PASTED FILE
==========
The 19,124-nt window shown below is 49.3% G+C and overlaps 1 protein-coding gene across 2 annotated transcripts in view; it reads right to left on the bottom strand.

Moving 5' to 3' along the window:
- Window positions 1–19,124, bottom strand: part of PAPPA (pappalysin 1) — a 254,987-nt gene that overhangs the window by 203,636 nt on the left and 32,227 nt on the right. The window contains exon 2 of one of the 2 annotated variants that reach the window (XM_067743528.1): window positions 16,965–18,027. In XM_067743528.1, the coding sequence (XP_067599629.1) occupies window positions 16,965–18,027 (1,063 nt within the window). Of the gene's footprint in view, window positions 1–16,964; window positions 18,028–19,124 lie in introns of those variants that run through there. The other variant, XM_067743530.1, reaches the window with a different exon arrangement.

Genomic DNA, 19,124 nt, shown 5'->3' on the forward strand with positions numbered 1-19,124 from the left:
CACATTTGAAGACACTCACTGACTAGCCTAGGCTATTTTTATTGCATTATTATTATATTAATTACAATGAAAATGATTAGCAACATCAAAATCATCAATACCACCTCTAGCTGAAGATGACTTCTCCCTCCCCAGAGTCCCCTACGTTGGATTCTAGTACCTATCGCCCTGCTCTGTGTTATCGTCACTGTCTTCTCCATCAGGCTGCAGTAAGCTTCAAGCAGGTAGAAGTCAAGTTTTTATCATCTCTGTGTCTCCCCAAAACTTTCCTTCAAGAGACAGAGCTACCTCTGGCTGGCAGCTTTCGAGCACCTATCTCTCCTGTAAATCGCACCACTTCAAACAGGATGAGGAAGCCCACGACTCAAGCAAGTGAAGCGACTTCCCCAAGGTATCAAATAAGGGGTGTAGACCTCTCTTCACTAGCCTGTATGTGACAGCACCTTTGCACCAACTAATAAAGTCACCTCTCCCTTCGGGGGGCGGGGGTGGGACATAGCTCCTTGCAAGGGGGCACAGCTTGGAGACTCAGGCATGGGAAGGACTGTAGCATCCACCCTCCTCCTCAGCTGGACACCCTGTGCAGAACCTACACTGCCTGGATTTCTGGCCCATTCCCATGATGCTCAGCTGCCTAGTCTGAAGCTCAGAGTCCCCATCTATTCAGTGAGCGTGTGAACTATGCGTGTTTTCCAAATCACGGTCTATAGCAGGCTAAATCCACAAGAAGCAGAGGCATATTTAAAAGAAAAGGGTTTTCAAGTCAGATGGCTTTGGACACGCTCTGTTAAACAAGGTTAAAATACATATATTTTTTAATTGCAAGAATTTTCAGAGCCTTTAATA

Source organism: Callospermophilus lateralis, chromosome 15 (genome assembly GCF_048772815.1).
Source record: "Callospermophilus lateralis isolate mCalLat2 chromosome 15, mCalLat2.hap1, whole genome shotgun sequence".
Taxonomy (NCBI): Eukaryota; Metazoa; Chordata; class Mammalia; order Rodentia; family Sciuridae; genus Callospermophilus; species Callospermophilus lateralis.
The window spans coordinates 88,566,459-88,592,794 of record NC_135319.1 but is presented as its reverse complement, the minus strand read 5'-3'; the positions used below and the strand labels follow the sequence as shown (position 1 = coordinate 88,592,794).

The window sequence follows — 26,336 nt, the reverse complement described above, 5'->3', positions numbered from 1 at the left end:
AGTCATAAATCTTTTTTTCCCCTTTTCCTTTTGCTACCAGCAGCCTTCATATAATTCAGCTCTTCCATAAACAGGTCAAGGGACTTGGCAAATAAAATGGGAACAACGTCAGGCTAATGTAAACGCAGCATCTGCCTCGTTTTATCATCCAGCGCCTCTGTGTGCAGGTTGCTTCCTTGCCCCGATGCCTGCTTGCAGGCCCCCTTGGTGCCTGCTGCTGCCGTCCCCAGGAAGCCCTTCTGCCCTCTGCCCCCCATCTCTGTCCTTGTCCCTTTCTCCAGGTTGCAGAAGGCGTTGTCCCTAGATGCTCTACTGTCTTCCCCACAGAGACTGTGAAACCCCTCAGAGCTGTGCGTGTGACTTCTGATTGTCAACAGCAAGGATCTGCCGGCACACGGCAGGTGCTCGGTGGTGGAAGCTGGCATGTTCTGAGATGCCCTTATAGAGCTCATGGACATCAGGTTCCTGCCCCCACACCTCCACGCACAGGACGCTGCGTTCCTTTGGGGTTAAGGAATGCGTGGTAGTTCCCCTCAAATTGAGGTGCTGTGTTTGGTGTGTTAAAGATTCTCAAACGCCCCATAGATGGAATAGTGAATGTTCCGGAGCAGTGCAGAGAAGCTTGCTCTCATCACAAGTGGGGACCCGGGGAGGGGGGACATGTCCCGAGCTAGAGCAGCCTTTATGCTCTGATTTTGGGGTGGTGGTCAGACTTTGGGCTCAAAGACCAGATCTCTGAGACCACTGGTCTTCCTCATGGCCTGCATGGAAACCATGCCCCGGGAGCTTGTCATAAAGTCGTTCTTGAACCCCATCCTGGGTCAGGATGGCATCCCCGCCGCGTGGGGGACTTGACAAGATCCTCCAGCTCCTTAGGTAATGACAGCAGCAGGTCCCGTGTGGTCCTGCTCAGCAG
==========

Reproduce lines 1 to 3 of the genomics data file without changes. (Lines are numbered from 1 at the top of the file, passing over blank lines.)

The 19,124-nt window shown below is 49.3% G+C and overlaps 1 protein-coding gene across 2 annotated transcripts in view; it reads right to left on the bottom strand.

Moving 5' to 3' along the window:
- Window positions 1–19,124, bottom strand: part of PAPPA (pappalysin 1) — a 254,987-nt gene that overhangs the window by 203,636 nt on the left and 32,227 nt on the right. The window contains exon 2 of one of the 2 annotated variants that reach the window (XM_067743528.1): window positions 16,965–18,027. In XM_067743528.1, the coding sequence (XP_067599629.1) occupies window positions 16,965–18,027 (1,063 nt within the window). Of the gene's footprint in view, window positions 1–16,964; window positions 18,028–19,124 lie in introns of those variants that run through there. The other variant, XM_067743530.1, reaches the window with a different exon arrangement.